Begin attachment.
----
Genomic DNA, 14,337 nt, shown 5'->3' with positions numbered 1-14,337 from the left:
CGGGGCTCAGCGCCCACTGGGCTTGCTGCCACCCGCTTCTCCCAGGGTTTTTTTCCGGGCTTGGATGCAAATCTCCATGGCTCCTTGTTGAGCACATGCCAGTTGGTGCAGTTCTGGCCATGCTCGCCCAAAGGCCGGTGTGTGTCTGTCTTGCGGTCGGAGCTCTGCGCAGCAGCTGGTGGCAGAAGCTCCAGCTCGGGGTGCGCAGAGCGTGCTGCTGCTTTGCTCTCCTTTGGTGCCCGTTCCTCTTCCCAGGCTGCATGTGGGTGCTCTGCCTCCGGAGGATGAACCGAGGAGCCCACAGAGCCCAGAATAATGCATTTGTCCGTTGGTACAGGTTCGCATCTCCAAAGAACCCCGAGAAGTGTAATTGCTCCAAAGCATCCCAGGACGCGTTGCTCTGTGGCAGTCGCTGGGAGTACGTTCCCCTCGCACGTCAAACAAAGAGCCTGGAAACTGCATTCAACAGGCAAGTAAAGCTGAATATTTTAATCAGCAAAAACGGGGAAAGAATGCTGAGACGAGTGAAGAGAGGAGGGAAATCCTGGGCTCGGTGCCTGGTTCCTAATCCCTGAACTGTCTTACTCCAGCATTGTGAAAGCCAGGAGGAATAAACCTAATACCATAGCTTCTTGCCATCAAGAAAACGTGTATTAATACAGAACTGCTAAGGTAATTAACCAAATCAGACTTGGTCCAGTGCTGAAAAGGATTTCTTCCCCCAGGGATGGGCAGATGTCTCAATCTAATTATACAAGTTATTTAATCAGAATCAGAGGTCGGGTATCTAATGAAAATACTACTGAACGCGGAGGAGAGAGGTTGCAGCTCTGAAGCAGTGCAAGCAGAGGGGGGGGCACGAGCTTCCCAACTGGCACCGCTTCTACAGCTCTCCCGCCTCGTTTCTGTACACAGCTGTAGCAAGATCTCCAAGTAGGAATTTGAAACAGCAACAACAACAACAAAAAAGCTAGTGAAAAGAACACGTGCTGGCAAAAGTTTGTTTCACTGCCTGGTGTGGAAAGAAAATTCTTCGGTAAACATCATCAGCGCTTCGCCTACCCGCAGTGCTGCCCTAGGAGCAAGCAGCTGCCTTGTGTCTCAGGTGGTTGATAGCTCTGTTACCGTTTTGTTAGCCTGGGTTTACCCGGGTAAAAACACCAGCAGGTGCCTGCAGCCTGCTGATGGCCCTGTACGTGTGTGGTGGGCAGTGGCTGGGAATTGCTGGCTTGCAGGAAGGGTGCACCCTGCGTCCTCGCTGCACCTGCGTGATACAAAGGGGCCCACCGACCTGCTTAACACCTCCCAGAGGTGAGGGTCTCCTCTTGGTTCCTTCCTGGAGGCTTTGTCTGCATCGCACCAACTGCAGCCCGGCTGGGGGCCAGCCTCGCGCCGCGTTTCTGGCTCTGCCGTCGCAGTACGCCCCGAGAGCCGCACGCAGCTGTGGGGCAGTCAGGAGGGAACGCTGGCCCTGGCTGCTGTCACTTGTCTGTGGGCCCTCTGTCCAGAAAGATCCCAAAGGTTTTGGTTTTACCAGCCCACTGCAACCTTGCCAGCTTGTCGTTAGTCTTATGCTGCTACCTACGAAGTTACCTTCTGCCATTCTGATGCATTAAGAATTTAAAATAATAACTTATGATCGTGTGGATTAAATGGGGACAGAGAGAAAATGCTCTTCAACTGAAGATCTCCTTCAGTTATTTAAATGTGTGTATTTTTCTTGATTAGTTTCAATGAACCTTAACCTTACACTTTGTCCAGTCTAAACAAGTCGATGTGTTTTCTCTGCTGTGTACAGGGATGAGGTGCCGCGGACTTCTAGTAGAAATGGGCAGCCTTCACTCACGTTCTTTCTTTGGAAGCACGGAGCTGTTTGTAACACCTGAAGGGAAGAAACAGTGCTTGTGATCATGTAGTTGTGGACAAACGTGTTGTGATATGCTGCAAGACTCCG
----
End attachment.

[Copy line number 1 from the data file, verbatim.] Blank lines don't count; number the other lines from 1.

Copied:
Genomic DNA, 14,337 nt, shown 5'->3' with positions numbered 1-14,337 from the left: